Ayoub and Friend Awarded NSF Grant for Research in Spider Silk
Two Washington and Lee University professors have received a National Science Foundation Grant of $302,674 that supports their research of the evolutionary diversity of spider aqueous glues.
Nadia Ayoub, associate professor of biology and principal investigator of the project, along with her W&L colleague Kyle Friend, assistant professor of chemistry and biochemistry, worked together to secure the funding.
The grant will help fund a multidisciplinary team from three institutions, including W&L, that will investigate how variation in adhesive-protein components of spider silk relate to differences in the glue’s material properties. The wet-adhesive silks of the 18 target species of spiders that the group is studying have significant differences in adhesiveness, material efficiency and response to humidity. Identifying the molecular correlates of these properties will advance basic understanding of structure-function evolution, and contribute to the development of high-performance biomimetic glues.
“I am most excited about having funding to support close collaborations with a colleague in another department, Kyle Friend, as well as colleagues at other institutions. This includes Brent Opell from Virginia Tech, a pioneer in silk biomechanics, along with Cheryl Hayashi at the American Museum of Natural History, who is the leader in spider silk molecular evolution,” said Ayoub.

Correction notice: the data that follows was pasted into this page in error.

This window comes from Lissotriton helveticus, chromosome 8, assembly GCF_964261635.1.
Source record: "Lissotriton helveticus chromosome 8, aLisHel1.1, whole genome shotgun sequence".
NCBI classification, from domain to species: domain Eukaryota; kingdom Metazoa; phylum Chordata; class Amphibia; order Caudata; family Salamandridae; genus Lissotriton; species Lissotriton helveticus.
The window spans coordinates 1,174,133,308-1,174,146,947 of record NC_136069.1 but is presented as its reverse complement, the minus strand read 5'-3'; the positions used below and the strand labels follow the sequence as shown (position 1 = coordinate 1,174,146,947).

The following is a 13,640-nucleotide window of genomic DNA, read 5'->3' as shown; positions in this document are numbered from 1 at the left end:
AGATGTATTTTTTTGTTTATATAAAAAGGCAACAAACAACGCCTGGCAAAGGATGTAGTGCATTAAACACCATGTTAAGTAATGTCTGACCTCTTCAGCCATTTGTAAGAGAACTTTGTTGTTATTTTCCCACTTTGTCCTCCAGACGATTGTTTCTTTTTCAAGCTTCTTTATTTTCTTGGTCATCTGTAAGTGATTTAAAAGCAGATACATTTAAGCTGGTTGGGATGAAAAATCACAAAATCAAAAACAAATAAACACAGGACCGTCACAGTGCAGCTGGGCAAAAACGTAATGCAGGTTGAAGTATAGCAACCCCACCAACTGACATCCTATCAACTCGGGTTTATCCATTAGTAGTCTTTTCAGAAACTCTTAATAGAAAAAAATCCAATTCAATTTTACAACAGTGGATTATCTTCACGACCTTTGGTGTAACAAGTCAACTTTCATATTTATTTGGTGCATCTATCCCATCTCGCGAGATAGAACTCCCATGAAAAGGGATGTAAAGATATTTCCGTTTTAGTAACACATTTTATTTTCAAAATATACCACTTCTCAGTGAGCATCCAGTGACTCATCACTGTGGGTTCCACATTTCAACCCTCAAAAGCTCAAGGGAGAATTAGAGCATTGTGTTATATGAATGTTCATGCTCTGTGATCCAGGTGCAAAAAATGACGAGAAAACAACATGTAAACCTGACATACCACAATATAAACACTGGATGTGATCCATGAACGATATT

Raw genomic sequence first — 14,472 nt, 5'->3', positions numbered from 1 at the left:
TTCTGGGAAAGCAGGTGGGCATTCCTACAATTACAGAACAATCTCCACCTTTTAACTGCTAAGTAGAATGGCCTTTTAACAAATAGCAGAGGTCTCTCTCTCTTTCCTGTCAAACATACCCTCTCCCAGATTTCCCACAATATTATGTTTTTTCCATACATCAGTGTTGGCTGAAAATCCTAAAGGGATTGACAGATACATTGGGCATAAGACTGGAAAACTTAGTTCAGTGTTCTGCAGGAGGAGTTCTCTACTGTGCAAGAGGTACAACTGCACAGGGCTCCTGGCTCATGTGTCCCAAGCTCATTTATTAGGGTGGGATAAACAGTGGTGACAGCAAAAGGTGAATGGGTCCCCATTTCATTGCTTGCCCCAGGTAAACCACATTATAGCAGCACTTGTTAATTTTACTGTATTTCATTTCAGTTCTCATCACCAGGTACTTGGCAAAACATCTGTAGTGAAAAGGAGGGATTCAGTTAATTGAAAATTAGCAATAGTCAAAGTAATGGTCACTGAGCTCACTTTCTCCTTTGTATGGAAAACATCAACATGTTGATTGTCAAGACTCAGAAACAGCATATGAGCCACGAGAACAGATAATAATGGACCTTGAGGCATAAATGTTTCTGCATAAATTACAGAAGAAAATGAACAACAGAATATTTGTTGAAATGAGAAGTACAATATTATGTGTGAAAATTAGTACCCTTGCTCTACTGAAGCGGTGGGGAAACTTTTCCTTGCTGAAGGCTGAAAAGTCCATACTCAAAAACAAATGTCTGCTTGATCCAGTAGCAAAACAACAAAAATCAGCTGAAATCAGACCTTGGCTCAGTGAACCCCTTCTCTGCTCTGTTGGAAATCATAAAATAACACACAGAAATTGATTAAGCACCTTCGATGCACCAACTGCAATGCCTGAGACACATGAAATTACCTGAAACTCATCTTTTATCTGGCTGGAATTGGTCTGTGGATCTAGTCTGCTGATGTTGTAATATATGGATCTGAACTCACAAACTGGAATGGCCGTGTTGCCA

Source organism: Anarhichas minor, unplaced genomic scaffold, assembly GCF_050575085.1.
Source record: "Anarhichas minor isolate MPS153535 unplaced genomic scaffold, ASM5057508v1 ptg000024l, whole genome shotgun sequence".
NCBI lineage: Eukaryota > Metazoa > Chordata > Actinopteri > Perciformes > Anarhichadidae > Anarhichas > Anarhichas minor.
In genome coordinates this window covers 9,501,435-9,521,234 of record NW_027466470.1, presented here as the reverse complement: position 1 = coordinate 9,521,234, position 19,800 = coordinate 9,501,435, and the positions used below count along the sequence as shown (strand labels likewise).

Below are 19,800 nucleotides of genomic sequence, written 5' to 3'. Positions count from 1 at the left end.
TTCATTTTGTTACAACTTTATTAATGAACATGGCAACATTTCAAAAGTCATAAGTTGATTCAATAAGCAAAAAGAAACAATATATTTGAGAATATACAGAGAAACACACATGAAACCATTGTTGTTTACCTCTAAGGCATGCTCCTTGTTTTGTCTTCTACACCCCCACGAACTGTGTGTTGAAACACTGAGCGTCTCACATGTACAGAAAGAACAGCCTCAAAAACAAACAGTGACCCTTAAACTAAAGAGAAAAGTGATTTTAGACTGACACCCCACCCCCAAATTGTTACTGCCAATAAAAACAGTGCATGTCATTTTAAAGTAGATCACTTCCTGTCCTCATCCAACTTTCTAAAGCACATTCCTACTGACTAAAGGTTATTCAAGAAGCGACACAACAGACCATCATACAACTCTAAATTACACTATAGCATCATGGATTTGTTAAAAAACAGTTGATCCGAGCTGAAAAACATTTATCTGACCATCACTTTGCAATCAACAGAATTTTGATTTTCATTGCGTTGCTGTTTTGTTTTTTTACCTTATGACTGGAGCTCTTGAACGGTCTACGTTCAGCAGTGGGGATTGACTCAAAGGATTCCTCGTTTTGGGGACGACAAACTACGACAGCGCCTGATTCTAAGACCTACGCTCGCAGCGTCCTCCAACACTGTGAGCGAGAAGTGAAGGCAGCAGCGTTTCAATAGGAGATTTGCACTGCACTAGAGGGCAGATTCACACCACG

“I am also really excited to work on this project with Nadia Ayoub and other experts in spider physiology and evolution,” said Friend. “It has been wonderful working with students to better understand how spider glues work as adhesives and how their proteins contribute to their function.”
The study of the web-building spiders offers many opportunities for science educators to integrate biology, chemistry, physics and mathematics as they engage their students in the natural world. Ayoub and her team will mentor both undergraduates and graduates, as well as incorporate the research into their undergraduate courses.
“Having the external funding also means that I can support additional undergraduates doing research in my lab than I would be able to do with internal funding,” said Ayoub. “I can involve even more students through research-based courses. Having funding also means that I can advance my scholarship in the area of spider silk genetics at a deeper, more complete and more complex manner than I would otherwise be able to.”
Team members will also offer science-enrichment activities at rural Virginia public elementary schools, run workshops for middle and high school science teachers and mentor New York City high school students to complete original research projects.